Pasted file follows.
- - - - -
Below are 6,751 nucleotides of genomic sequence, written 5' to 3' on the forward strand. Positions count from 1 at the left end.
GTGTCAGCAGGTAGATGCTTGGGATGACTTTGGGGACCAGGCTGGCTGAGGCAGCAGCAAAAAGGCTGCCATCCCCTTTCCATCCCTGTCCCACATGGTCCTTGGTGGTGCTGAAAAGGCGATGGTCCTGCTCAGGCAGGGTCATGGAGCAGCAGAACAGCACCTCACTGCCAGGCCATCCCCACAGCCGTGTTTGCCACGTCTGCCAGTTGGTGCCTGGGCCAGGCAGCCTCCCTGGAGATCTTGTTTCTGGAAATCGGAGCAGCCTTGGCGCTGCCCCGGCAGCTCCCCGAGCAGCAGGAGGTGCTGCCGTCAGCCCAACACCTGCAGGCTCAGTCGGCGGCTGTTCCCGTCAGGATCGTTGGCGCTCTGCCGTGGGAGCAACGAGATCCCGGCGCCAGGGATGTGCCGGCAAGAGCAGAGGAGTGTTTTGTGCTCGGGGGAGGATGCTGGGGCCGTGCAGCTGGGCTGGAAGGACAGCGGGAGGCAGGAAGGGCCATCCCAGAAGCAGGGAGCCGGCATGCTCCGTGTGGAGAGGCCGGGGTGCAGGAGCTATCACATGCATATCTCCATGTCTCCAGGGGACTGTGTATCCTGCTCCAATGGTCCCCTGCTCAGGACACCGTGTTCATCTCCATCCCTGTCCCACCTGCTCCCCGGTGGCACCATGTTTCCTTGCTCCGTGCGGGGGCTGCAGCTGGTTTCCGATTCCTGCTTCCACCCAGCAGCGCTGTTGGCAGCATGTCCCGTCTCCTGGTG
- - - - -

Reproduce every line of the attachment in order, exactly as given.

Below are 6,751 nucleotides of genomic sequence, written 5' to 3' on the forward strand. Positions count from 1 at the left end.
GTGTCAGCAGGTAGATGCTTGGGATGACTTTGGGGACCAGGCTGGCTGAGGCAGCAGCAAAAAGGCTGCCATCCCCTTTCCATCCCTGTCCCACATGGTCCTTGGTGGTGCTGAAAAGGCGATGGTCCTGCTCAGGCAGGGTCATGGAGCAGCAGAACAGCACCTCACTGCCAGGCCATCCCCACAGCCGTGTTTGCCACGTCTGCCAGTTGGTGCCTGGGCCAGGCAGCCTCCCTGGAGATCTTGTTTCTGGAAATCGGAGCAGCCTTGGCGCTGCCCCGGCAGCTCCCCGAGCAGCAGGAGGTGCTGCCGTCAGCCCAACACCTGCAGGCTCAGTCGGCGGCTGTTCCCGTCAGGATCGTTGGCGCTCTGCCGTGGGAGCAACGAGATCCCGGCGCCAGGGATGTGCCGGCAAGAGCAGAGGAGTGTTTTGTGCTCGGGGGAGGATGCTGGGGCCGTGCAGCTGGGCTGGAAGGACAGCGGGAGGCAGGAAGGGCCATCCCAGAAGCAGGGAGCCGGCATGCTCCGTGTGGAGAGGCCGGGGTGCAGGAGCTATCACATGCATATCTCCATGTCTCCAGGGGACTGTGTATCCTGCTCCAATGGTCCCCTGCTCAGGACACCGTGTTCATCTCCATCCCTGTCCCACCTGCTCCCCGGTGGCACCATGTTTCCTTGCTCCGTGCGGGGGCTGCAGCTGGTTTCCGATTCCTGCTTCCACCCAGCAGCGCTGTTGGCAGCATGTCCCGTCTCCTGGTG